Depending on your particular requirements, a major obstacle in getting the cycle that’s right for you is cost. And for those that need very specialist equipment that can mean no cycling and a long wait.
Trikes can be expensive enough, but a highly specialised, well designed machine such as Molten Rock’s Boma can be beyond the reach of many pockets.
Martin is no stranger to challenges and raising funds for good causes. Ironically, it was whilst raising money for the hospital which helped him recover from a serious illness that he discovered how liberating and enjoyable cycling with a group can be. Fund-raising for his own Boma however is proving to be far more difficult.
In order to benefit from gift aid, and to be able to set up a Justgiving page, the money needs to be donated to a charity. In order to receive a grant from a charity, the charity’s purpose needs to match the use the money will be put to. Thankfully, the charity Whizz-Kidz covers the needs of children cycling with disablities, but there appears to be a gap when it comes to adults.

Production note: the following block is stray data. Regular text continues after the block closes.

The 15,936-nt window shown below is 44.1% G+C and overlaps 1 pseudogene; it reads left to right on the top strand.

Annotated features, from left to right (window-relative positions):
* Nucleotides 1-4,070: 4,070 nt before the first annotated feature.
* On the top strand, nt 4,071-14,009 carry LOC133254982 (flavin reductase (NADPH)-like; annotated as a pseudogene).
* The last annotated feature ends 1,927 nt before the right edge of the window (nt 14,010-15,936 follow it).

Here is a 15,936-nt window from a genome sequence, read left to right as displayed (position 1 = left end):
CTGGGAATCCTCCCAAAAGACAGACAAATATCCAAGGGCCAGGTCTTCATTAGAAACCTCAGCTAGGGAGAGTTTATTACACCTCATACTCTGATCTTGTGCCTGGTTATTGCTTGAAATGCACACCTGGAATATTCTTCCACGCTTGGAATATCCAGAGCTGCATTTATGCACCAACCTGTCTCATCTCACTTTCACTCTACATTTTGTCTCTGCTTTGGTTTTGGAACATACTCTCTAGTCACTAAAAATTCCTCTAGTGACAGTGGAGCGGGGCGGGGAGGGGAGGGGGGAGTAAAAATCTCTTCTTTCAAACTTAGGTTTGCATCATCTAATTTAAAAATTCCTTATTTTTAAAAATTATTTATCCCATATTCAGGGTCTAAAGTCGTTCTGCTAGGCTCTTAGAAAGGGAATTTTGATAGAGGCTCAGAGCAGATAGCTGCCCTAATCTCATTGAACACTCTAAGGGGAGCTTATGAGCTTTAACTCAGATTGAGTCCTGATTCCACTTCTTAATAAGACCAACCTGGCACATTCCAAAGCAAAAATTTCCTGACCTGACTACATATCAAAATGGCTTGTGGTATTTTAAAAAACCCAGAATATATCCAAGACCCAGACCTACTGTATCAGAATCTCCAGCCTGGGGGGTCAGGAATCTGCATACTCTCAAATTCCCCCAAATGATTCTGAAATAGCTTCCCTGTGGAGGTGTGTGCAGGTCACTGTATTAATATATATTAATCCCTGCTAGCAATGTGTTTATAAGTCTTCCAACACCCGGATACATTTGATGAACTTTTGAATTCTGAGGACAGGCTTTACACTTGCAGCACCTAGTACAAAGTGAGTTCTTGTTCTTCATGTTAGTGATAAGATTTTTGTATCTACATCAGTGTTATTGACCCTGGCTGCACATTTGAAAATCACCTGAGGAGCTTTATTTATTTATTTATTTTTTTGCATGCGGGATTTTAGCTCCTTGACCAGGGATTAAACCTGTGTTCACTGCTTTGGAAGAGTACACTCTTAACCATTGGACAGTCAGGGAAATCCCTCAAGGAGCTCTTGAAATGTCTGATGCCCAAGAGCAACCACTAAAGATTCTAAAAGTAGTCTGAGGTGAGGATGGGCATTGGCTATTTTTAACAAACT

It’s not impossible by any means; the local Lions, friends riding the North Sea Cycle Route, collecting inkjet cartridges, applications for grants, the list goes on – but it’s fair to say that it’s far from easy, and there’s still an awfully long way to go.
Imagine a charity that specifically covered cycles for adults, one that people could raise money for via a Just Giving page, one that ICF could point people directly to; we like the sound of that.
In the meantime, we have Wheels for Wellbeing’s well researched Funding Your Cycle: A Guide For Disabled People, and, with a little help from his friends, Martin’s Boma Appeal marches on.